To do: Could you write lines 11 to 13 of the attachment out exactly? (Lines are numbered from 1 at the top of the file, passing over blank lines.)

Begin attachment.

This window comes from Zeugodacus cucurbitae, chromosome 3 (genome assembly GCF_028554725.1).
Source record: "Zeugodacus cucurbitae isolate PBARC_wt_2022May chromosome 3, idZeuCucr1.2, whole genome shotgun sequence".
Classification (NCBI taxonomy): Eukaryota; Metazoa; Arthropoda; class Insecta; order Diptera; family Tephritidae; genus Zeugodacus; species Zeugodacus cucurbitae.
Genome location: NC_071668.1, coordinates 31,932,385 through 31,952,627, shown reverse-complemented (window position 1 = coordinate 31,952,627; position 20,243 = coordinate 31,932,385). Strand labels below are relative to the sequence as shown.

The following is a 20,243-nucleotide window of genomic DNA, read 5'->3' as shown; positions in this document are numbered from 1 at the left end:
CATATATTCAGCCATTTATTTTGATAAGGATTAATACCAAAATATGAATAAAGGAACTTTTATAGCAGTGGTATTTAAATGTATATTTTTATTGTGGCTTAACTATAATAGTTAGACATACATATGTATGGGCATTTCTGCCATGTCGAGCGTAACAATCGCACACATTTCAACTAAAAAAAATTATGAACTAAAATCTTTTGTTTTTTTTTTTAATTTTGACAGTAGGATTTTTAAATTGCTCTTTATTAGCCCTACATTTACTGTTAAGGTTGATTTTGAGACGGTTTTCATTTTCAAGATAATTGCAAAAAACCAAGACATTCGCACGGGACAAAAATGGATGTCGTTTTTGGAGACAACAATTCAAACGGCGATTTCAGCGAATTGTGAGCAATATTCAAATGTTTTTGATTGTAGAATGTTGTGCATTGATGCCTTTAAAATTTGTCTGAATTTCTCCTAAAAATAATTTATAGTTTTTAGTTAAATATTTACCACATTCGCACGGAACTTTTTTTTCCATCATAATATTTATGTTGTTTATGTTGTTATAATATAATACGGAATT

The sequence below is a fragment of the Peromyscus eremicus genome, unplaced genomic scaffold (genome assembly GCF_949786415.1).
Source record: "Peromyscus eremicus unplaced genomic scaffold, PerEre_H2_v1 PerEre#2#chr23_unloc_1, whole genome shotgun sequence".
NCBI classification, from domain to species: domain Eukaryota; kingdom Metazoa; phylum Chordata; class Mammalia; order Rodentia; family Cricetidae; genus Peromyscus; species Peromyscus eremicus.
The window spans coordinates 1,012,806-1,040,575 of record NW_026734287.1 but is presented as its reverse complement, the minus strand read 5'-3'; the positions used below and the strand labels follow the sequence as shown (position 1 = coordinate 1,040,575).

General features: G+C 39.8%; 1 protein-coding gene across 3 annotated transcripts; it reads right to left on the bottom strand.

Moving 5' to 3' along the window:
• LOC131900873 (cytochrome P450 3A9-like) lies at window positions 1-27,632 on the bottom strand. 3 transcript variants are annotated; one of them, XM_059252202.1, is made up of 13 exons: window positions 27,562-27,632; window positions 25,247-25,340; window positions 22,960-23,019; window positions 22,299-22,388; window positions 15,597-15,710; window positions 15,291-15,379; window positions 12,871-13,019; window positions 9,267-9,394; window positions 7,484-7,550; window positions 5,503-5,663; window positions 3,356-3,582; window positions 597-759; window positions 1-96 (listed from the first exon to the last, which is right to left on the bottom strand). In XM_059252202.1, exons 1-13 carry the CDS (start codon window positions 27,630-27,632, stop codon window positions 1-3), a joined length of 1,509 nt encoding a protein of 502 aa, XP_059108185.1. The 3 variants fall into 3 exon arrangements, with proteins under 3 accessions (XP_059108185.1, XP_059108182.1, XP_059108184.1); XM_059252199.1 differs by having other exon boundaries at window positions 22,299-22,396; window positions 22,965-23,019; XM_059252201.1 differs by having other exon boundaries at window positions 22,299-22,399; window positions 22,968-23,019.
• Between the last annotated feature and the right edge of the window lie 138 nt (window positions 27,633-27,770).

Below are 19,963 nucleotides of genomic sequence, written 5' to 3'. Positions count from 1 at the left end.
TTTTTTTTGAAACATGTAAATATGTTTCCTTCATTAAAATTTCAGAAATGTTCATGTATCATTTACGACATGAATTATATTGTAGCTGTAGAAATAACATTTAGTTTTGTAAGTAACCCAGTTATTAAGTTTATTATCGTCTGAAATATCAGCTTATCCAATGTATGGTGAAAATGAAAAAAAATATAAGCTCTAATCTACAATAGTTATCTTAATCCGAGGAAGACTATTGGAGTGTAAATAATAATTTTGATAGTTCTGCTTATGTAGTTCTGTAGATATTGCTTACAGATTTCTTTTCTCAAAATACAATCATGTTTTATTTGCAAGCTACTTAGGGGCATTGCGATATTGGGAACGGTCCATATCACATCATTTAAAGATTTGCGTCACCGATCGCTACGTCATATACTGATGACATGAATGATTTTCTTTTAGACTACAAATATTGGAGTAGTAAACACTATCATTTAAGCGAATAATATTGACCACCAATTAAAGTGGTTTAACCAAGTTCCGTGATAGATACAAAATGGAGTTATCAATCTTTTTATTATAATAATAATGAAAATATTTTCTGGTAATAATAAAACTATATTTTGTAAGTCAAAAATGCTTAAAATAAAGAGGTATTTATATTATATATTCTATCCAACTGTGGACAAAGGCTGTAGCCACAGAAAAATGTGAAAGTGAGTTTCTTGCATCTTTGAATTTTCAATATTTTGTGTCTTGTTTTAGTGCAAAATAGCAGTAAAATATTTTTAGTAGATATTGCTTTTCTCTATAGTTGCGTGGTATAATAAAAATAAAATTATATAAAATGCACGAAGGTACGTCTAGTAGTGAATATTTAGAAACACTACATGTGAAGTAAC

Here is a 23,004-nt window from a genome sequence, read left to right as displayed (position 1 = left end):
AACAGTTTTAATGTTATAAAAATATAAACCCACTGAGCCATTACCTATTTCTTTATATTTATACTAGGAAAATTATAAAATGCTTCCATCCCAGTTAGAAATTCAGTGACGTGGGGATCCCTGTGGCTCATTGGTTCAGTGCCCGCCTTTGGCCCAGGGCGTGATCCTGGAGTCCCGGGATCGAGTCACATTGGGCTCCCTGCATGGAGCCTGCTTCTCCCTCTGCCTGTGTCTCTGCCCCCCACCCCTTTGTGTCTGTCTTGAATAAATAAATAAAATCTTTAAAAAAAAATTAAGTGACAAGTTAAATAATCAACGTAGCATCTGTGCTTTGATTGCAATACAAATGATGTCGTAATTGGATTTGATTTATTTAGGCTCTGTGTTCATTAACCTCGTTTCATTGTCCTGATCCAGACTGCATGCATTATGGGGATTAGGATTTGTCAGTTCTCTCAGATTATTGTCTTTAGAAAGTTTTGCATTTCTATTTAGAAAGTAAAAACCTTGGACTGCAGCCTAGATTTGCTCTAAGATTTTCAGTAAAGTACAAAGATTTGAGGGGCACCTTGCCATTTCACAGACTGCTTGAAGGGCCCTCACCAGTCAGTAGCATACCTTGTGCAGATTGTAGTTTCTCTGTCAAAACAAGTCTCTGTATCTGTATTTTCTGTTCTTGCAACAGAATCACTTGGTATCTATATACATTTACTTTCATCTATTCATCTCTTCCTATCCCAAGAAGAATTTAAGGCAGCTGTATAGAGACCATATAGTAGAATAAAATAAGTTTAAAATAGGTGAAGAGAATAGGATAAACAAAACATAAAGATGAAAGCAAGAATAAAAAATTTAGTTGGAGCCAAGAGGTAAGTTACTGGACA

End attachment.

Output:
General features: G+C 39.8%; 1 protein-coding gene across 3 annotated transcripts; it reads right to left on the bottom strand.

Moving 5' to 3' along the window:
• LOC131900873 (cytochrome P450 3A9-like) lies at window positions 1-27,632 on the bottom strand. 3 transcript variants are annotated; one of them, XM_059252202.1, is made up of 13 exons: window positions 27,562-27,632; window positions 25,247-25,340; window positions 22,960-23,019; window positions 22,299-22,388; window positions 15,597-15,710; window positions 15,291-15,379; window positions 12,871-13,019; window positions 9,267-9,394; window positions 7,484-7,550; window positions 5,503-5,663; window positions 3,356-3,582; window positions 597-759; window positions 1-96 (listed from the first exon to the last, which is right to left on the bottom strand). In XM_059252202.1, exons 1-13 carry the CDS (start codon window positions 27,630-27,632, stop codon window positions 1-3), a joined length of 1,509 nt encoding a protein of 502 aa, XP_059108185.1. The 3 variants fall into 3 exon arrangements, with proteins under 3 accessions (XP_059108185.1, XP_059108182.1, XP_059108184.1); XM_059252199.1 differs by having other exon boundaries at window positions 22,299-22,396; window positions 22,965-23,019; XM_059252201.1 differs by having other exon boundaries at window positions 22,299-22,399; window positions 22,968-23,019.